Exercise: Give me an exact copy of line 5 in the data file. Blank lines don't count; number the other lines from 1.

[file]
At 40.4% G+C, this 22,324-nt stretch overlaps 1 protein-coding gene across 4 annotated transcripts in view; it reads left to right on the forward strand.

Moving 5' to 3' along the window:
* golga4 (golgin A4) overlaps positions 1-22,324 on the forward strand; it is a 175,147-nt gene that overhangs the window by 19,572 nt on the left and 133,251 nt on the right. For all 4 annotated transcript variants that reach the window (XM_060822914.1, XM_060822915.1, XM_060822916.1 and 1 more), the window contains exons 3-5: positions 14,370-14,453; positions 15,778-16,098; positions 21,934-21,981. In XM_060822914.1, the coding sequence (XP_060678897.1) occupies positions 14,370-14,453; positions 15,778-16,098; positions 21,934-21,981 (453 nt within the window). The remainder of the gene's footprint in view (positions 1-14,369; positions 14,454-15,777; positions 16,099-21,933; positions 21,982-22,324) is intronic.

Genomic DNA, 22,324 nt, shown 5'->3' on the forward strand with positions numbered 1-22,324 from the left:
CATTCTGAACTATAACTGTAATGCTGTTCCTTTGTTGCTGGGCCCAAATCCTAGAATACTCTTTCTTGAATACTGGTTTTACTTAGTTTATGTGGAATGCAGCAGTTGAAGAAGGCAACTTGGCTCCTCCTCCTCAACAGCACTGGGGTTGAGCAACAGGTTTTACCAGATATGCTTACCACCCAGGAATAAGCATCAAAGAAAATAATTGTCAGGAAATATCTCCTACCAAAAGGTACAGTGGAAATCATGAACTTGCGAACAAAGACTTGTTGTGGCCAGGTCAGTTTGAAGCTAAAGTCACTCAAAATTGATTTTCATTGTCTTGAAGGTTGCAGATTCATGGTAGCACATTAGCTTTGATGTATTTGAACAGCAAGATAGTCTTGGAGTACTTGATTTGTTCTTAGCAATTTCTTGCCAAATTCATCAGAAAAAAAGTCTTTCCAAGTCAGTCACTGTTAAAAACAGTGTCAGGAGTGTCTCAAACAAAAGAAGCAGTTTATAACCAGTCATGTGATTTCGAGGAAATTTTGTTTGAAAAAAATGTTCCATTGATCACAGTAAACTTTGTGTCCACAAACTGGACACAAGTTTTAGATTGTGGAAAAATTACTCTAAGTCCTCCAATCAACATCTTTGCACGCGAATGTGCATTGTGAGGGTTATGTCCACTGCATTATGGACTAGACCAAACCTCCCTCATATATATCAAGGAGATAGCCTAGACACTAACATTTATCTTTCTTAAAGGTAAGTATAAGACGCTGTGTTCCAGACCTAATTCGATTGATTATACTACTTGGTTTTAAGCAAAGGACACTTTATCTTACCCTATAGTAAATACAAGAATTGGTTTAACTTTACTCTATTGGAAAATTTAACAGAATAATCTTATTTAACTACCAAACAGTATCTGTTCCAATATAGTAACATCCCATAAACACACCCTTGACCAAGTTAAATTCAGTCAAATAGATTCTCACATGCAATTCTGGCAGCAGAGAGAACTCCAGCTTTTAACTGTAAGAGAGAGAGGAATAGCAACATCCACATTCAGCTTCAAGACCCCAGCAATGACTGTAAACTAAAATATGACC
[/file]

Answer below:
CATTCTGAACTATAACTGTAATGCTGTTCCTTTGTTGCTGGGCCCAAATCCTAGAATACTCTTTCTTGAATACTGGTTTTACTTAGTTTATGTGGAATGCAGCAGTTGAAGAAGGCAACTTGGCTCCTCCTCCTCAACAGCACTGGGGTTGAGCAACAGGTTTTACCAGATATGCTTACCACCCAGGAATAAGCATCAAAGAAAATAATTGTCAGGAAATATCTCCTACCAAAAGGTACAGTGGAAATCATGAACTTGCGAACAAAGACTTGTTGTGGCCAGGTCAGTTTGAAGCTAAAGTCACTCAAAATTGATTTTCATTGTCTTGAAGGTTGCAGATTCATGGTAGCACATTAGCTTTGATGTATTTGAACAGCAAGATAGTCTTGGAGTACTTGATTTGTTCTTAGCAATTTCTTGCCAAATTCATCAGAAAAAAAGTCTTTCCAAGTCAGTCACTGTTAAAAACAGTGTCAGGAGTGTCTCAAACAAAAGAAGCAGTTTATAACCAGTCATGTGATTTCGAGGAAATTTTGTTTGAAAAAAATGTTCCATTGATCACAGTAAACTTTGTGTCCACAAACTGGACACAAGTTTTAGATTGTGGAAAAATTACTCTAAGTCCTCCAATCAACATCTTTGCACGCGAATGTGCATTGTGAGGGTTATGTCCACTGCATTATGGACTAGACCAAACCTCCCTCATATATATCAAGGAGATAGCCTAGACACTAACATTTATCTTTCTTAAAGGTAAGTATAAGACGCTGTGTTCCAGACCTAATTCGATTGATTATACTACTTGGTTTTAAGCAAAGGACACTTTATCTTACCCTATAGTAAATACAAGAATTGGTTTAACTTTACTCTATTGGAAAATTTAACAGAATAATCTTATTTAACTACCAAACAGTATCTGTTCCAATATAGTAACATCCCATAAACACACCCTTGACCAAGTTAAATTCAGTCAAATAGATTCTCACATGCAATTCTGGCAGCAGAGAGAACTCCAGCTTTTAACTGTAAGAGAGAGAGGAATAGCAACATCCACATTCAGCTTCAAGACCCCAGCAATGACTGTAAACTAAAATATGACC